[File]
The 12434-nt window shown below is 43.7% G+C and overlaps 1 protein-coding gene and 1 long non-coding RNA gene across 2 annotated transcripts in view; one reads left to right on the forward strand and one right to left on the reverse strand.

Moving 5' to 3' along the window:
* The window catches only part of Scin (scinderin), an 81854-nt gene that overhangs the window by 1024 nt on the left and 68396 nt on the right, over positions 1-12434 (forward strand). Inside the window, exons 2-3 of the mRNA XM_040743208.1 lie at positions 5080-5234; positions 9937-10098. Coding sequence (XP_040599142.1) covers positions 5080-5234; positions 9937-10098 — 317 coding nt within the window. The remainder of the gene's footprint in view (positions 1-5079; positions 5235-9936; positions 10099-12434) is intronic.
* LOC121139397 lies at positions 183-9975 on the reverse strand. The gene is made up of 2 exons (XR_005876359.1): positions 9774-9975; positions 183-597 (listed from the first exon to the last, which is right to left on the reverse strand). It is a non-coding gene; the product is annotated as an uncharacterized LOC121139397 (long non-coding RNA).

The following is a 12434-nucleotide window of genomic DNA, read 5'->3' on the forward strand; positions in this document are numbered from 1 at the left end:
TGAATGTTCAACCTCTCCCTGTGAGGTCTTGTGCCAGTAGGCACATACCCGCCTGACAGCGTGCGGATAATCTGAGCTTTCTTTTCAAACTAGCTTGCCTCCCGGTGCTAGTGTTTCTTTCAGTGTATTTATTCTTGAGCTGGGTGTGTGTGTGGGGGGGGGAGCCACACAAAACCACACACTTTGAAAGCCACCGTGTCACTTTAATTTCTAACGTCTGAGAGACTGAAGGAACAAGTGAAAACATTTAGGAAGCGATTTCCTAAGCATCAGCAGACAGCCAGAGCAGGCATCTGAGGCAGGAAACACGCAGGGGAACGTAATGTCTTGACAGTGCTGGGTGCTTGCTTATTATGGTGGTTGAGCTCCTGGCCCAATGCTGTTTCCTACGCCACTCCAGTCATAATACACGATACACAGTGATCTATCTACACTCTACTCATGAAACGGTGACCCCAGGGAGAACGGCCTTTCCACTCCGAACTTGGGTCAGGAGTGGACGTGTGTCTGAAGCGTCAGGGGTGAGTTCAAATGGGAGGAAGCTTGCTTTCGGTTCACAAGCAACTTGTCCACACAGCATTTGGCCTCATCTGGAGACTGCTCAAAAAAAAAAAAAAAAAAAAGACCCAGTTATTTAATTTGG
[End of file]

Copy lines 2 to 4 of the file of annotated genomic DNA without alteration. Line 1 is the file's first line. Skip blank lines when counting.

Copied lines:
Moving 5' to 3' along the window:
* The window catches only part of Scin (scinderin), an 81854-nt gene that overhangs the window by 1024 nt on the left and 68396 nt on the right, over positions 1-12434 (forward strand). Inside the window, exons 2-3 of the mRNA XM_040743208.1 lie at positions 5080-5234; positions 9937-10098. Coding sequence (XP_040599142.1) covers positions 5080-5234; positions 9937-10098 — 317 coding nt within the window. The remainder of the gene's footprint in view (positions 1-5079; positions 5235-9936; positions 10099-12434) is intronic.
* LOC121139397 lies at positions 183-9975 on the reverse strand. The gene is made up of 2 exons (XR_005876359.1): positions 9774-9975; positions 183-597 (listed from the first exon to the last, which is right to left on the reverse strand). It is a non-coding gene; the product is annotated as an uncharacterized LOC121139397 (long non-coding RNA).